Bonus Story: On June 17th the small community, where I grew up, lost a legendary teacher. I'm not sure, besides her husband, there's been another teacher that has made such an impact. Here's a post I wrote to honor her memory.

Blessings,
Stephanie L. Jones

Several weeks ago, my mom sent me a text asking if I'd ever heard of Pictured Rocks National Lakeshore in the upper peninsula of Michigan.  

I chuckled as I'd just chatted with a gal about doing a kayak trip up there. The pictures I'd seen were beautiful.

I responded, "Yes! I want to kayak up there"

"I think your dad would love that too. The pics look amazing." She replied.

Without hesitation I replied, "Lets plan it!"

I didn't think about the cost, or how long of a drive it would be. If I even had the ability to do a kayaking trip.  

Often when an opportunity presents itself we immediately think about the reasons why we can't do something, and then we miss out on, what may have been a cool experience, or even a new career. 

Over the past couple of years, I've strived, if it's a trip or work opportunity that piques my interests, to say yes, to respond, "How can I make this happen?"

And then I start walking through the open doors. I take one step. I don't focus on the thousand steps ahead, I just focus on one. I keep going until a door closes. I'm amazed of how many times adventures come to fruition, just by focusing on making them happen.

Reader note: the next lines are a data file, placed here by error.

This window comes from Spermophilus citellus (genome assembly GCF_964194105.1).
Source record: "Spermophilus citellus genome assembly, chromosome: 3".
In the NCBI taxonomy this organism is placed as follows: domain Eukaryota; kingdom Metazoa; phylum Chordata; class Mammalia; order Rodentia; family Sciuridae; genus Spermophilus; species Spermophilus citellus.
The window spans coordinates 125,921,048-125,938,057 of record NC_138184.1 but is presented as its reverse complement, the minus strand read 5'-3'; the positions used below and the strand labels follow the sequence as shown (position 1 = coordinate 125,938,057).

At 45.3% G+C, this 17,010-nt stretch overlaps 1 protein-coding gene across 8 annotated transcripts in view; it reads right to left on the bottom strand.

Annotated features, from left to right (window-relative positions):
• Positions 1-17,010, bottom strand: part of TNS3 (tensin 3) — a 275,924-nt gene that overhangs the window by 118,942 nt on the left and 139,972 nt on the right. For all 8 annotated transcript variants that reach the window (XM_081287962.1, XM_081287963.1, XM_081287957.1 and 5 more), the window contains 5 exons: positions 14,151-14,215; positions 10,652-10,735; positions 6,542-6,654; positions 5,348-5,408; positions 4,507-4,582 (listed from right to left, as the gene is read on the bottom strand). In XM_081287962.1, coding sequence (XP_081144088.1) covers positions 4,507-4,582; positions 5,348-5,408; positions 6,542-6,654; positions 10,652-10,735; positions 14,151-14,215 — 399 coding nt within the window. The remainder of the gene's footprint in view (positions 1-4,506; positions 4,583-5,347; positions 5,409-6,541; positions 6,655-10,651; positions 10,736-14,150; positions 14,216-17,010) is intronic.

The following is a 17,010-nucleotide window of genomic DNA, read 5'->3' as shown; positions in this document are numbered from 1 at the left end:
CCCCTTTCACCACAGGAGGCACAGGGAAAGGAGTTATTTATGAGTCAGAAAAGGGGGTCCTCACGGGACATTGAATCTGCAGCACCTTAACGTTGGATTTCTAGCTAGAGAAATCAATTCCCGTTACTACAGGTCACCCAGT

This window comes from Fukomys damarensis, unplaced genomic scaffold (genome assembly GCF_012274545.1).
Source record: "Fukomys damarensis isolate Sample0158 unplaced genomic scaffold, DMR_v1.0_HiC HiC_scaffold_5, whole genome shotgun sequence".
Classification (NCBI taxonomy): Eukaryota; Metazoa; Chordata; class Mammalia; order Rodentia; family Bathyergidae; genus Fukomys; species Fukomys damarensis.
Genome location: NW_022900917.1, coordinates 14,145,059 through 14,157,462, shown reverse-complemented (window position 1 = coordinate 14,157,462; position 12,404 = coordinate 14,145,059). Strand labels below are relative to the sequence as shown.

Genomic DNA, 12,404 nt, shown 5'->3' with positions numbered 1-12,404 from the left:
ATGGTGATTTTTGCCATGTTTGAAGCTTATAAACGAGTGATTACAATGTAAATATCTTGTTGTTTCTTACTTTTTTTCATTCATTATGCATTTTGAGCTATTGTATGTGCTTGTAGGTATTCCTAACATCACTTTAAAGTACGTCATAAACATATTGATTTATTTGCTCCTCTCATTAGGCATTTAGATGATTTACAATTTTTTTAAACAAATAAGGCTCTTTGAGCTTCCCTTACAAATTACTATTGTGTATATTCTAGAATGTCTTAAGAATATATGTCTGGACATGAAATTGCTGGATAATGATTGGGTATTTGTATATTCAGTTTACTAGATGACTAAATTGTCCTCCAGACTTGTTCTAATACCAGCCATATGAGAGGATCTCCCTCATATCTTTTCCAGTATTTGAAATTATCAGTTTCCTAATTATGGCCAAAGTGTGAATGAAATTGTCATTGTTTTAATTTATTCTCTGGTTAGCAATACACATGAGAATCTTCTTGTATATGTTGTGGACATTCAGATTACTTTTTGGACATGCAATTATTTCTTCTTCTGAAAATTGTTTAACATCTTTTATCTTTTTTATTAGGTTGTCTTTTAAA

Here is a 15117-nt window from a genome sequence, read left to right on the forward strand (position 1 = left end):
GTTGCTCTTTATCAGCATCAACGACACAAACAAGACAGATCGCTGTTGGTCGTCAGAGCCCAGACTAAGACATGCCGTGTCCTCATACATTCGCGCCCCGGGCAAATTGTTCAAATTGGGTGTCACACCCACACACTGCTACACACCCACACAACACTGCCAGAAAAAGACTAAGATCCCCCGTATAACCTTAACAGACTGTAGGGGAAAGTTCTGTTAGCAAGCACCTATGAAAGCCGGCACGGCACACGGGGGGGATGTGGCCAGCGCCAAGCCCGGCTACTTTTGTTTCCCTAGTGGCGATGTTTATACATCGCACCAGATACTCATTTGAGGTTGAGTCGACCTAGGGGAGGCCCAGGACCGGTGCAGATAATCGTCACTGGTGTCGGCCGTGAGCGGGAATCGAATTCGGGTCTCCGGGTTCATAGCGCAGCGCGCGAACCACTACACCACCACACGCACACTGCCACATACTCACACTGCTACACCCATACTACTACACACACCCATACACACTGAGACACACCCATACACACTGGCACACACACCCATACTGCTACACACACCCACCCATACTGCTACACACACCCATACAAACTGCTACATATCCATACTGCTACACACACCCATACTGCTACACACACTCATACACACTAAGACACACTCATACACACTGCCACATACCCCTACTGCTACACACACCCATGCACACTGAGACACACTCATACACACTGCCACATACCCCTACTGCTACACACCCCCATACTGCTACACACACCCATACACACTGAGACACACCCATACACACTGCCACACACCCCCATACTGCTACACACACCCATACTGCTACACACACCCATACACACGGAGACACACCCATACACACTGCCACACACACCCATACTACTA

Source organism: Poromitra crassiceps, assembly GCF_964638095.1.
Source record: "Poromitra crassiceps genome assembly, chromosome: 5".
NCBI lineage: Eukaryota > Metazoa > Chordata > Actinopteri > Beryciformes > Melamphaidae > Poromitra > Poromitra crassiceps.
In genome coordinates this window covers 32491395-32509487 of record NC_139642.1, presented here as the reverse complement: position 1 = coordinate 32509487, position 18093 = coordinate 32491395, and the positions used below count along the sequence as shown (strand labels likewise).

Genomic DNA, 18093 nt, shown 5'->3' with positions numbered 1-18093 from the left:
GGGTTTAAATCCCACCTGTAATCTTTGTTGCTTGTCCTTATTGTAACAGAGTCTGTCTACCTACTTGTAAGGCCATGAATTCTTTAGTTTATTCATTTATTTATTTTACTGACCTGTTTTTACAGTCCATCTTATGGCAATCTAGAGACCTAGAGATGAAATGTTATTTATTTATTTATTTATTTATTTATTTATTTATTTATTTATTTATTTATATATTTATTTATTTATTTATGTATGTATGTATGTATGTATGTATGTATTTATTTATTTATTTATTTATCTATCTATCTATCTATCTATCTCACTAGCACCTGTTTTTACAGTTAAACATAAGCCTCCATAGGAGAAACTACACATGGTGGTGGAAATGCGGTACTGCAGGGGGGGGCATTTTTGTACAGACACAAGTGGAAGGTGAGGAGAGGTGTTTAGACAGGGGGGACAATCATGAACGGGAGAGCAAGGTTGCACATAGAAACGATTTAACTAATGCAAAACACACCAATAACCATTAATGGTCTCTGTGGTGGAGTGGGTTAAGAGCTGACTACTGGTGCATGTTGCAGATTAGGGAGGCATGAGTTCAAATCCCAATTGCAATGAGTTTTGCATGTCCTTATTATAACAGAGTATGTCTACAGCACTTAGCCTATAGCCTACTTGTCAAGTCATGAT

I'm often scared. I get anxiety. But I keep moving forward. 

I do want to note, I don't say yes to everything. I know my priorities and realized if I say yes to one opportunity, I have to say no to one that I may really want to pursue. 

The next time you are presented with an opportunity that gets you excited, aligns to your priorities and passion...go make it happen!

Blessings,

Stephanie

Inspirational Speaker and Award-Winning Author of

"The Giving Challenge: 40 Days to a More Generous Life"


Today could be a sad day for me. A reminder of my biggest failure.

The day where, nineteen years ago, I sat in the audience and watched my fellow classmates get their badges pinned and take the oath to serve in protect.

But my dream to become an Indiana State Trooper died when I failed firearms.

A couple years later, I'd marry a fellow recruit, making me realize that God always has a plan. It may not be what I prayed for but what I needed.

So today, instead of living with the what-if's, I'm grateful for the failure. 

Without that failure, I wouldn't be where I am today, writing and speaking, meeting incredible people who want to make a difference and live their big dreams.

Today, I celebrate my husband and all that graduated from the 59th recruit class. 

For the past nineteen years, my husband has committed himself to serving the citizens of Indiana.

The sacrifices have been many, most no one will ever see.

Each and every day, I'm so proud to call myself a police wife, and stand by my husband as he and his classmates defend and protect the thin blue line.

This year, 59 officers have been killed in the line of duty, with June being the deadliest month, with twelve officers killed.